E.D. Karampetsos - Dante and Byzantium. Reviewed by Gregory B. Stone

(Religion and Literature 43.1, Spring 2011. Gregory B. Stone is professor at Louisiana State University.)

The aim of E.D. Karampetsos’s Dante and Byzantium is to show that certain fundamental aspects of Dante’s comedy, on both the aesthetic and the philosophical-theological levels, are best understood in the context of the postclassical Greek traditions in which they are rooted. This is a laudable effort to show Dante’s syncretism and openness to influences from the Near East. “Byzantium” here is used in a broad sense to signify not only Byzantine art in the proper historical sense but also Greek-language philosophy and theology of late antiquity – namely, the writings of Plotinus and Pseudo-Dionysius the Areopagite. Karampetsos, asserting – without substantiating evidence – that Dante had contempt for the Greeks (37), argues that Dante represses a profound and hidden debt to “Byzantine” ideas and styles. He similarly argues that modern Dante scholarship, with some exceptions, “sees only the Latin texts, as though Byzantium and a thousand years of Greek history never existed” (142).

Karampetsos assumes a posture of heterodoxy in insisting that the Comedy’s foundations are non-Western (i.e., non-Latin), and he suggests that mainstream Dante criticism has resisted – for reasons having to do both with ethnocentrism and narrow disciplinary specialization – tracing Dante’s origins back to anything other than the Western European tradition. And while in some cases this may be true (one thinks of the scandal – which has not entirely died out – caused in 1919 by Miguel Asin Palacios’s La Escatologia musulmana en la Divina Comedia, which argued that Dante’s great poem was heavily influenced by Islamic sources), it is not so in the case of the two main figures treated here. Like the Greek Church Fathers, Plotinus and Pseudo-Dionysius have long since been recognized as important contributors to the storehouse of ideas that circulated in the Latin West, and a great many Dante scholars have espoused the Neoplatonic (Plotinian) and negative theological (Pseudo-Dionysian) views which Karampetsos presents as novel perspectives. The thesis falters because these so-called “Byzantine” influences have not in fact been overlooked.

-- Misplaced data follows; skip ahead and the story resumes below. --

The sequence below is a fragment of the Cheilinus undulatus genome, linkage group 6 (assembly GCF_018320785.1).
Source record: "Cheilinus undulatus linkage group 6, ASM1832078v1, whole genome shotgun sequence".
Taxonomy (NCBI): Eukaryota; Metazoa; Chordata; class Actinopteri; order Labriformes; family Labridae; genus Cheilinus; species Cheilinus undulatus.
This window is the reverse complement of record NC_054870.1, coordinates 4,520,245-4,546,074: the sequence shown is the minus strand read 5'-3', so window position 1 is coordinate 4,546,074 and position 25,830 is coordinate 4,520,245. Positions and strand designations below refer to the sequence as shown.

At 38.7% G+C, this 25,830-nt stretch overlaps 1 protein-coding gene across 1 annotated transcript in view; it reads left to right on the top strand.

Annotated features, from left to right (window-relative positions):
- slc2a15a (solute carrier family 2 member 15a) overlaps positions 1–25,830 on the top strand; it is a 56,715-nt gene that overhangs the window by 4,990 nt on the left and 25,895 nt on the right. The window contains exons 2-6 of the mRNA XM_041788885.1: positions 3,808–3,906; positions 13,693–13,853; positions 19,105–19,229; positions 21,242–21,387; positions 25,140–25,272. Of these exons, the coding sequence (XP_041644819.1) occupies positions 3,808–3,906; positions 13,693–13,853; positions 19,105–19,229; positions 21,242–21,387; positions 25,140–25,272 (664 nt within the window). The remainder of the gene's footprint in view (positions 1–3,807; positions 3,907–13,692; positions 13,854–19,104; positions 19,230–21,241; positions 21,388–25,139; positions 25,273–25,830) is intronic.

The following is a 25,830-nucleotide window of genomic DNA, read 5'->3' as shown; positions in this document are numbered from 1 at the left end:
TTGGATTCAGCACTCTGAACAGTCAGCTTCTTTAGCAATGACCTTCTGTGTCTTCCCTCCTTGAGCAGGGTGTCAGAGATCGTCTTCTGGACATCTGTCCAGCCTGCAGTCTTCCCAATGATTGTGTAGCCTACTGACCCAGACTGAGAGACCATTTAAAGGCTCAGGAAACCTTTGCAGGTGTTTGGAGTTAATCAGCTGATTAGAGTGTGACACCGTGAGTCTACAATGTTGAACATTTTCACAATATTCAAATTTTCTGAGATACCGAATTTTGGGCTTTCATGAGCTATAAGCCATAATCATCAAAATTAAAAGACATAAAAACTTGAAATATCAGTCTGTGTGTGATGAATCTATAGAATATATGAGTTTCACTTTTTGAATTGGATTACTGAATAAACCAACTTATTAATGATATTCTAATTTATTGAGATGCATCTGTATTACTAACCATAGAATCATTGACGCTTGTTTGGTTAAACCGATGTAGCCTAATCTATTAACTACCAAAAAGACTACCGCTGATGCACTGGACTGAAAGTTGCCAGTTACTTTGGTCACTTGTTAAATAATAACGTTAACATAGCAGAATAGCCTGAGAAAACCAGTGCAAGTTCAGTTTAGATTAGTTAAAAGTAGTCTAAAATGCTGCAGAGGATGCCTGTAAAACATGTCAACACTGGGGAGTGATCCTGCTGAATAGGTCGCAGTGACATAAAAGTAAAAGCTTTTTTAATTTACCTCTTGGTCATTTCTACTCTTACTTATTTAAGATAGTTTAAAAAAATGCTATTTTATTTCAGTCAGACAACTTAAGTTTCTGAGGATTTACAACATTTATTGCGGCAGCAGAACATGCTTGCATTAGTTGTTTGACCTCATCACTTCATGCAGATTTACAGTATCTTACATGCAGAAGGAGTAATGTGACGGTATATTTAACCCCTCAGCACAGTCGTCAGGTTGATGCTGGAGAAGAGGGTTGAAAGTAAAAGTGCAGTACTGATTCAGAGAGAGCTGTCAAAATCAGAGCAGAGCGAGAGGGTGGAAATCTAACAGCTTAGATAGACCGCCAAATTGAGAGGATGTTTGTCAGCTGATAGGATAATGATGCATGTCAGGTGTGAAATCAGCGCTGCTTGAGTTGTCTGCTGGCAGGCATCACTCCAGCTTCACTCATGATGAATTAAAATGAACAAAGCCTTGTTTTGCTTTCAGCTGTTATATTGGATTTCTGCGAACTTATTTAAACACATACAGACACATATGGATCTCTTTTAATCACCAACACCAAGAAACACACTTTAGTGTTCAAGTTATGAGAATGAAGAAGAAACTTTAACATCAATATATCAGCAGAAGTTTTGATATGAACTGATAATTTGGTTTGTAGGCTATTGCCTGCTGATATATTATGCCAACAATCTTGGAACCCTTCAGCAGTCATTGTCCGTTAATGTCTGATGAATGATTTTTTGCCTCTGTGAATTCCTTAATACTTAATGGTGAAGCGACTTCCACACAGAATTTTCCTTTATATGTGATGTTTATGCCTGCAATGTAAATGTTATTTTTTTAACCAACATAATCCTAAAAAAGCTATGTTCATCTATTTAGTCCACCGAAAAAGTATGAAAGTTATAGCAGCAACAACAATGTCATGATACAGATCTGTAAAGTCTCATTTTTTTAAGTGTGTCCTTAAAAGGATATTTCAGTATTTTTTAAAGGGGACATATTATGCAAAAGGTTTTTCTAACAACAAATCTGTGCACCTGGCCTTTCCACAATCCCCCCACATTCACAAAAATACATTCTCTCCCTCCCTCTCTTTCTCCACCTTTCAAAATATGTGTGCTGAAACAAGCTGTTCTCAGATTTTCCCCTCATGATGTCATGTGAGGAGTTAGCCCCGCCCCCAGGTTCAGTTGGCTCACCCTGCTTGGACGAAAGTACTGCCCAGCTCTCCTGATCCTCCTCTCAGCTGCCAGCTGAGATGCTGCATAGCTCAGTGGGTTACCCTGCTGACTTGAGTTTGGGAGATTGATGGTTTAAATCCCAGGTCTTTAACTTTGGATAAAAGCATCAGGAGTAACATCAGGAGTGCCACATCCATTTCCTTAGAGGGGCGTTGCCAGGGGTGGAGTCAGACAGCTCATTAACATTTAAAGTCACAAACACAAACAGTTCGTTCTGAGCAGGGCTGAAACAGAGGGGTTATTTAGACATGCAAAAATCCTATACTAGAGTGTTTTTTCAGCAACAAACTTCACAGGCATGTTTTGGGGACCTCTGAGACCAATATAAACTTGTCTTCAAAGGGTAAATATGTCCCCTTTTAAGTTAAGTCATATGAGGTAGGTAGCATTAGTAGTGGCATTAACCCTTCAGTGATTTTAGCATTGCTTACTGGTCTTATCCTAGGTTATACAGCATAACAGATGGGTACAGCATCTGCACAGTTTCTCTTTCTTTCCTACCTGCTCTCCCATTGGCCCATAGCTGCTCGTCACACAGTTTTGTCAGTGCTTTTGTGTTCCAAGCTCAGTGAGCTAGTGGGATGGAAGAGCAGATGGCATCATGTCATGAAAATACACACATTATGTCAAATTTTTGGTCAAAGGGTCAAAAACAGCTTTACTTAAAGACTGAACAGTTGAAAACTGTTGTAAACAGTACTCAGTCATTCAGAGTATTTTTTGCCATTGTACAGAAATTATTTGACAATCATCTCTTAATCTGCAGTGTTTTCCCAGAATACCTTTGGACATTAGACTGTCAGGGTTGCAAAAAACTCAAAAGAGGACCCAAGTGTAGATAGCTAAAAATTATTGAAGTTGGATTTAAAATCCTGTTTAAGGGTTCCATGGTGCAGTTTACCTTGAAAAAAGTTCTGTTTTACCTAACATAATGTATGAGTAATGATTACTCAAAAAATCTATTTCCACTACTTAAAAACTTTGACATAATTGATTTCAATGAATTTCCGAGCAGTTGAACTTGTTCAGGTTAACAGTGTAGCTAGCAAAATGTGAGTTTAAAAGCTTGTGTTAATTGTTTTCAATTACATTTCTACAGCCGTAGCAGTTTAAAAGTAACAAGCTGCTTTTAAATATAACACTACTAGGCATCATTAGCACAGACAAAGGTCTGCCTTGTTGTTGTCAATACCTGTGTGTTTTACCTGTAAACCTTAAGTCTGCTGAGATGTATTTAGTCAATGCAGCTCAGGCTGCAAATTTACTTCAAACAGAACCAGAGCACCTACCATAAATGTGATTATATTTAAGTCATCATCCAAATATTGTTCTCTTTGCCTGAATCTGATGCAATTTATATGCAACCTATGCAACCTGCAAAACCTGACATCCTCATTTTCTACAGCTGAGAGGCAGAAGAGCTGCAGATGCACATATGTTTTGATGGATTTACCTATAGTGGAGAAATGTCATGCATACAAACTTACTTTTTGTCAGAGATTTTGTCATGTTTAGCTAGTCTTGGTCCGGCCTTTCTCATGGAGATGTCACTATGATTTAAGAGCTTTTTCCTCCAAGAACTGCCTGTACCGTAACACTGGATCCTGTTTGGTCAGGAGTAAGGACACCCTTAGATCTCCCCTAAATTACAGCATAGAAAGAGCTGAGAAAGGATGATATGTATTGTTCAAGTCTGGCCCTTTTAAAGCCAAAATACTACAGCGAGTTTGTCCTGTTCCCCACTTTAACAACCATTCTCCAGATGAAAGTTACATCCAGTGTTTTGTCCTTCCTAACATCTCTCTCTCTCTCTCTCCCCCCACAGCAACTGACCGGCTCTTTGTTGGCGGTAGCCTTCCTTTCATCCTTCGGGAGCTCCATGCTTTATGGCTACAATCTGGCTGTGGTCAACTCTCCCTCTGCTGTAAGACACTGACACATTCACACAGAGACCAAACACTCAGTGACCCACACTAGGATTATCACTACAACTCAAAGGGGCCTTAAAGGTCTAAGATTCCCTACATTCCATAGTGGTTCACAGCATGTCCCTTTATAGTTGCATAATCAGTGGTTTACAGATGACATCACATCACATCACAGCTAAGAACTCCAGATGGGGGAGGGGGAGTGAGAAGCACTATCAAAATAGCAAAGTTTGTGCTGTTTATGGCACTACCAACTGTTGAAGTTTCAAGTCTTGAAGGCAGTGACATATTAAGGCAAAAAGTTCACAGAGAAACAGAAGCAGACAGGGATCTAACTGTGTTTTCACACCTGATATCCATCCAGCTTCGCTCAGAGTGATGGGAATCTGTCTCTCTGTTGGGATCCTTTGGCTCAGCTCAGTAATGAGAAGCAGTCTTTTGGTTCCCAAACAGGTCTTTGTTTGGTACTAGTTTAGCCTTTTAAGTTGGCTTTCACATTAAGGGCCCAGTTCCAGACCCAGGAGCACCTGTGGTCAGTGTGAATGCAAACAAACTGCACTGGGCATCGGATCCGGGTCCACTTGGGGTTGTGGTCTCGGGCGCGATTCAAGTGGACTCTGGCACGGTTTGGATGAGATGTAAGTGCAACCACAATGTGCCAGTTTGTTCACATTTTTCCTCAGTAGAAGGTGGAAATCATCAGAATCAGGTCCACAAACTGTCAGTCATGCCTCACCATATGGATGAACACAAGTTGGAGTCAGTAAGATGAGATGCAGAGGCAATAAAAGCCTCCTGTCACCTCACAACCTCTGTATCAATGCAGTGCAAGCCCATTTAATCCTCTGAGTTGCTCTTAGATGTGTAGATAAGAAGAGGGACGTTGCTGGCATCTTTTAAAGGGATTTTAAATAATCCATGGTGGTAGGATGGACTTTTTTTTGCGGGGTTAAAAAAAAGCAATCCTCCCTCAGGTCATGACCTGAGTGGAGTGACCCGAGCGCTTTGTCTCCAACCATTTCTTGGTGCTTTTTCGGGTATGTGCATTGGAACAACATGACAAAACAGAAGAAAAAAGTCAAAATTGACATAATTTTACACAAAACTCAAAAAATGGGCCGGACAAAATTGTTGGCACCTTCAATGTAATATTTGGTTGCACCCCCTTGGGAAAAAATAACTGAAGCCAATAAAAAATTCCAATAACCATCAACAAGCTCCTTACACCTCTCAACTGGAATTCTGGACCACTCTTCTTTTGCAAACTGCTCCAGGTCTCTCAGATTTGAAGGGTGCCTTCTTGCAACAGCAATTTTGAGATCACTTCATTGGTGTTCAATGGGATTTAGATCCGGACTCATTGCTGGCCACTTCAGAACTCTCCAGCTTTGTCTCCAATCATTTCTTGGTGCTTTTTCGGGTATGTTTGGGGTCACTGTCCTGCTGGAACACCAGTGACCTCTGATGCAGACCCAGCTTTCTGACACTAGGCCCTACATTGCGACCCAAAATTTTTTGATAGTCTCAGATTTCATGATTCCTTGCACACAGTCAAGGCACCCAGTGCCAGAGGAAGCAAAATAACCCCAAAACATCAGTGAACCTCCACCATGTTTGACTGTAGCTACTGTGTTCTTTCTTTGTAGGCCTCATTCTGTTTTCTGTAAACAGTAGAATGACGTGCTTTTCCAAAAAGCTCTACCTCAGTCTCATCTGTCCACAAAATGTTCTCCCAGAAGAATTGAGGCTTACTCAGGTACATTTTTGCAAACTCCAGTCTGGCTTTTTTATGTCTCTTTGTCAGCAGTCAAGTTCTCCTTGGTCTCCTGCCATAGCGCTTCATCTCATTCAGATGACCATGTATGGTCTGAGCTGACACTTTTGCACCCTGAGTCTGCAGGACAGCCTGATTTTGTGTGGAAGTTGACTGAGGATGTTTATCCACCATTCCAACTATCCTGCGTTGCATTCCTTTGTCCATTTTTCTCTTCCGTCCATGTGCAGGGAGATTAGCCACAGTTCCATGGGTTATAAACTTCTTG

Still, if the claims that this is a new approach to Dante, revealing a heretofore repressed key to understanding the Comedy, is untenable, the book’s three main lines of discussion are of interest and worthy of consideration. The chapter titled “The Presence of the Byzantium in Florence” makes a good case for the thriving presence of artists of Byzantine origin and manner in Florence in the age of Dante. The chapter then argues that Dante’s narrative style and organization were influenced by his having viewed the magnificent mosaic dome ceiling of the Baptistry of San Giovanni in Florence. The lack of illustrations (the reproduction of the book’s cover of a photo of a portion of the ceiling being the sole exception) makes it difficult for the reader to follow the author’s advice to compare Dante’s narrative vignettes with those of the mosaic.